A blacksmith will turn guns into gardening tools and jewelry at an interfaith event against violence

St. Stephen’s Episcopal Cathedral

At an upcoming event in Harrisburg, community members will come together to promote peace.

St. Stephen’s Episcopal Cathedral will host “PA Prays: Forging Justice and Peace from Violence” on September 18 in an effort to inspire unity and advocacy.

“The level of gun violence in Harrisburg this year is staggering,” said Reverend Amy Welin of St. Stephen’s. “We invite people to put their legs to their prayers and do something about it.”

According to Welin, the event is an interfaith gathering, open to those of all religions or no religion.

In a unique demonstration at 1 p.m., James E. Curry, a blacksmith from the nonprofit Swords to Plowshares, will reconfigure firearms into gardening tools and jewelry. Curry, of Connecticut, works with police departments to collect firearms taken off the streets or collected through gun buy-back programs. He then transforms them and gives or sells the parts.

After the demonstration, at 4 p.m., there will be readings of religious texts, music by a community choir, prayers, lighting of memorial candles, and discussions on ways to advocate for safety through public policy.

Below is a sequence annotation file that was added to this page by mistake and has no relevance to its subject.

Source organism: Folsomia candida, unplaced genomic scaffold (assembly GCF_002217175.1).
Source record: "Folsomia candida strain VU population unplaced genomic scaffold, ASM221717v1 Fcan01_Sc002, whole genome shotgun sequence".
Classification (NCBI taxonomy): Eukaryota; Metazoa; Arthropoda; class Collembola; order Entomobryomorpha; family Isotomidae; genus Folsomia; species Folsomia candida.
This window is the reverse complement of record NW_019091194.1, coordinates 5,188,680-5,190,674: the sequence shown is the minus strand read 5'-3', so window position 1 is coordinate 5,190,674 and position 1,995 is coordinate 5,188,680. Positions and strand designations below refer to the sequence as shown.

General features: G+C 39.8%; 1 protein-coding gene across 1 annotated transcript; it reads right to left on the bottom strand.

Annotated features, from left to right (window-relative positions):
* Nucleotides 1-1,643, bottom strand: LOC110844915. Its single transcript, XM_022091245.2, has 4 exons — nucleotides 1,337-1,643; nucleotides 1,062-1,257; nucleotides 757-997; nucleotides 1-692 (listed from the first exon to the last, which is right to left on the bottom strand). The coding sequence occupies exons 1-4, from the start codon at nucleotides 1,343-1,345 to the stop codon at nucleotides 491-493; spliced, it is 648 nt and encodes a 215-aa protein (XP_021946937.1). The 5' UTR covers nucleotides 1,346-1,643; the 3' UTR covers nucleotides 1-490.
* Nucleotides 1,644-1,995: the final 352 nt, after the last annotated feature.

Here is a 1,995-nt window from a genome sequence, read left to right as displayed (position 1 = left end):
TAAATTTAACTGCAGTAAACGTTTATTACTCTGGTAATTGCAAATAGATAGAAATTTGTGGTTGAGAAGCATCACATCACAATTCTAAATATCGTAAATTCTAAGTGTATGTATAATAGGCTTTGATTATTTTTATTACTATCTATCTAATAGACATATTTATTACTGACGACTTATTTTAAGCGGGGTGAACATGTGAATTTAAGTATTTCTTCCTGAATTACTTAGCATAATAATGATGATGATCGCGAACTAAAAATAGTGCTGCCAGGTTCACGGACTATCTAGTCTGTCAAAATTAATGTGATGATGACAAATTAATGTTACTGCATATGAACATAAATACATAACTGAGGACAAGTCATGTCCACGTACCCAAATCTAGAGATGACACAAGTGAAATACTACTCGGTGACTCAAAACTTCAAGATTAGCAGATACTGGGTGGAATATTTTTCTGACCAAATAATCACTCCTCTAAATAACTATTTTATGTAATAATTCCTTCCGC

Harrisburg artist Vivian Sterste will also be hosting a community mural project for the event. She plans to provide a large canvas and painting supplies to community members and other local artists to create a mural around the themes of gun violence and peace. The mural will then travel to churches around the city interested in displaying the work for a period of time.

“I am extremely excited that there is an interfaith coalition that will tackle this issue,” Sterste said. “I just want to encourage people. It’s about spreading hope.

St. Stephen’s is one of five Episcopal dioceses in the state that will participate in prayer services in response to gun violence on Sept. 18. Harrisburg Cathedral took the initiative to launch “PA Prays” and encourage the other four dioceses to join, according to Welin. This is the first year of the event.

“Our humanity binds us together,” Welin said. “It’s an opportunity for us to be human together. I can’t wait to be with our neighbors.

St. Stephen’s Episcopal Cathedral is located at 221 N. Front St., Harrisburg. For more information, visit their website.

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